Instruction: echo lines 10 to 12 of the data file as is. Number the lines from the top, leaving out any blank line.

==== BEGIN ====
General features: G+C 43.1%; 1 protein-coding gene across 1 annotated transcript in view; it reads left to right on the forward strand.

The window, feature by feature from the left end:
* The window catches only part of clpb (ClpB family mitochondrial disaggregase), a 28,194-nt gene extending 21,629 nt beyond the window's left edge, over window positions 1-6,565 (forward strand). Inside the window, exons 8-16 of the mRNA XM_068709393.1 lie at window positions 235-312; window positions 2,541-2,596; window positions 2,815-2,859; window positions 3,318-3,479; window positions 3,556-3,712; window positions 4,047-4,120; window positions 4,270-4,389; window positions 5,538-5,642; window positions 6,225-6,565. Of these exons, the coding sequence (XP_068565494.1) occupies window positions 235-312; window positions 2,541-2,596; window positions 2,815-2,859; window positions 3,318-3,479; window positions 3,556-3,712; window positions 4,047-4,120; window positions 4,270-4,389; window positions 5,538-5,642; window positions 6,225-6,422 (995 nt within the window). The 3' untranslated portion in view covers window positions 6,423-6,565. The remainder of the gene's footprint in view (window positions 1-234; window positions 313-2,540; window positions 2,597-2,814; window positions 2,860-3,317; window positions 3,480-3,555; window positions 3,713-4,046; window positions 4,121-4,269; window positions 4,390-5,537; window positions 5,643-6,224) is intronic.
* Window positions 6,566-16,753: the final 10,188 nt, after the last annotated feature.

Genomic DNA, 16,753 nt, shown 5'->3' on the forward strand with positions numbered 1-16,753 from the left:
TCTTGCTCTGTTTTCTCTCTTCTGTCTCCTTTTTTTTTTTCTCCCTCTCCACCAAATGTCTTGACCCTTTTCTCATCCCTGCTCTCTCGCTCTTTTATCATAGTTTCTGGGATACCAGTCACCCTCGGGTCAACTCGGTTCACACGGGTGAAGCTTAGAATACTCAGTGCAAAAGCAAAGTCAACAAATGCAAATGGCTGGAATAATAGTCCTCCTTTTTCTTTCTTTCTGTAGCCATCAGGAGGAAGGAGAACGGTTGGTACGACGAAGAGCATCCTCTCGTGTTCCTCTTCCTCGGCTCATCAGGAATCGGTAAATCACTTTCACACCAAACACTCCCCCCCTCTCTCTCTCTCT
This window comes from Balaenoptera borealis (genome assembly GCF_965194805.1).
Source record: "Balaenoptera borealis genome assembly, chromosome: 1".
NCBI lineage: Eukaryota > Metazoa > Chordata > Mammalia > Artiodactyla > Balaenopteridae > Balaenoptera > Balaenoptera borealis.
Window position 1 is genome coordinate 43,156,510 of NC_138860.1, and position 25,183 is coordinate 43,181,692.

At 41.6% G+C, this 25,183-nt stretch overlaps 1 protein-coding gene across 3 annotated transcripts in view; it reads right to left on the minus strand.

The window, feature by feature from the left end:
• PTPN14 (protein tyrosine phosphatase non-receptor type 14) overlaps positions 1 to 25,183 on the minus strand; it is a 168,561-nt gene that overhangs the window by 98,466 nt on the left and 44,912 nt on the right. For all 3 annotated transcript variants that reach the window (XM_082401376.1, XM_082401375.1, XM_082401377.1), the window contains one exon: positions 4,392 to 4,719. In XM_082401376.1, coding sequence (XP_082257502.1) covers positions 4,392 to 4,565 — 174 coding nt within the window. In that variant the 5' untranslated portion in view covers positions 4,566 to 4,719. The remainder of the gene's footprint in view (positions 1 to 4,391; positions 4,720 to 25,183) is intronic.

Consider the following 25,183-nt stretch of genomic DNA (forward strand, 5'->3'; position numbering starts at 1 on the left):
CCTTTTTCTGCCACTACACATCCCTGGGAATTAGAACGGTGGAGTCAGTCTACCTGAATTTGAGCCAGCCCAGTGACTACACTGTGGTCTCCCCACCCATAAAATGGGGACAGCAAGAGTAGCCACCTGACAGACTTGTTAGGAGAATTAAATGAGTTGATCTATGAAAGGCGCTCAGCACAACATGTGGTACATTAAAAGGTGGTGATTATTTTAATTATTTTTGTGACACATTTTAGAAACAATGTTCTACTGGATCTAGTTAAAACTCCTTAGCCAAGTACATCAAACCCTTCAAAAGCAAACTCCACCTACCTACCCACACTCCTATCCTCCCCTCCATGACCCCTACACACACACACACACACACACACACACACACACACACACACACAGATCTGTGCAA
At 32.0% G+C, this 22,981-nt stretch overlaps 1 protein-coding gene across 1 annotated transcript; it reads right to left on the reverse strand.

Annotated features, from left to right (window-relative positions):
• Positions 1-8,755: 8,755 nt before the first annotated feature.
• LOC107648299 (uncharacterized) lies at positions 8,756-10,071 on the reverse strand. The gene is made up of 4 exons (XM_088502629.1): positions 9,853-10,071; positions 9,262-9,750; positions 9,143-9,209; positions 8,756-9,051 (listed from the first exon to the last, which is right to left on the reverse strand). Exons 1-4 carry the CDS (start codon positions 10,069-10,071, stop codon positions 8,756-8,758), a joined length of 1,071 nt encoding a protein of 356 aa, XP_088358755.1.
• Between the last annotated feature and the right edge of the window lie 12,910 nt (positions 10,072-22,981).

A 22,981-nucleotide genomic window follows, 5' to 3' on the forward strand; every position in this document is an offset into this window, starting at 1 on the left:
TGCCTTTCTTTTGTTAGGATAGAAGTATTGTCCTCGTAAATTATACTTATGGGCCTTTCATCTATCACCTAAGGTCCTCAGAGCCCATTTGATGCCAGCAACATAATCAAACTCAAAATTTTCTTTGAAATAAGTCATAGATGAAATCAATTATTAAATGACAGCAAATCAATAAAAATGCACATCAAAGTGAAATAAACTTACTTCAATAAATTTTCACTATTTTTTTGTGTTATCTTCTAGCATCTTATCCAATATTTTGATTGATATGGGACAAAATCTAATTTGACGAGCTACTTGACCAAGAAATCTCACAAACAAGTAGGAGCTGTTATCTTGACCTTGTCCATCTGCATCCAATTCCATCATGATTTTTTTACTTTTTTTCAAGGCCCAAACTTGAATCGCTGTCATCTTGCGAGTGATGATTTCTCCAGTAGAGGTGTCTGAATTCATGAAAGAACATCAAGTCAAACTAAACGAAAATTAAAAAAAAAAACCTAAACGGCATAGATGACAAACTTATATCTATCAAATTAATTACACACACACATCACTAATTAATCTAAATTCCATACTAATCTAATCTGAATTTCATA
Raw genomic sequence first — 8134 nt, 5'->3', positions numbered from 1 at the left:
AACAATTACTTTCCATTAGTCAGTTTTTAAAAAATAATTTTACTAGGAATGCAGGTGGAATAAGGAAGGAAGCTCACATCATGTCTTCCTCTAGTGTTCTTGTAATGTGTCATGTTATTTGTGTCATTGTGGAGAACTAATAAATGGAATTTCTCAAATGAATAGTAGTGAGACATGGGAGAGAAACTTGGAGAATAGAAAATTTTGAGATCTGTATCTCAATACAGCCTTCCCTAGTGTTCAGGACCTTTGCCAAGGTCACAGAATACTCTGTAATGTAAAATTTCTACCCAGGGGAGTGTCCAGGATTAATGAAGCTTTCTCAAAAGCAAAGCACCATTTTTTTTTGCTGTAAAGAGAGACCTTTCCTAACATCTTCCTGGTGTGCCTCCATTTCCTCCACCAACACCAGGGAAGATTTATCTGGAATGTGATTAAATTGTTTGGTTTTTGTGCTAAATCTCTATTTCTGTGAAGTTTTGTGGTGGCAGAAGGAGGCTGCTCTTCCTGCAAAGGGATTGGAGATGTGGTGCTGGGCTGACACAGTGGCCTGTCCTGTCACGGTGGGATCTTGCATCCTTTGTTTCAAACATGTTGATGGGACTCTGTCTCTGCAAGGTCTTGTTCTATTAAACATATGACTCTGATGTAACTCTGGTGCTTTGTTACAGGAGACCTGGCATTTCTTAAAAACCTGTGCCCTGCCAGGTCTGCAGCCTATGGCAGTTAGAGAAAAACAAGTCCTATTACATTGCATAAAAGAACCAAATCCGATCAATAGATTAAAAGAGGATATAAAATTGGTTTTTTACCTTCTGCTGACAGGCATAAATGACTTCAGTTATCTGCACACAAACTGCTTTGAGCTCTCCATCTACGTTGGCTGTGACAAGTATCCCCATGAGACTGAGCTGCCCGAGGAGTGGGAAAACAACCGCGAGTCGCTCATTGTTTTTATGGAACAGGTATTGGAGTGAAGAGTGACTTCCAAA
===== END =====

Window position 1 is genome coordinate 43,156,510 of NC_138860.1, and position 25,183 is coordinate 43,181,692.

At 41.6% G+C, this 25,183-nt stretch overlaps 1 protein-coding gene across 3 annotated transcripts in view; it reads right to left on the minus strand.

The window, feature by feature from the left end: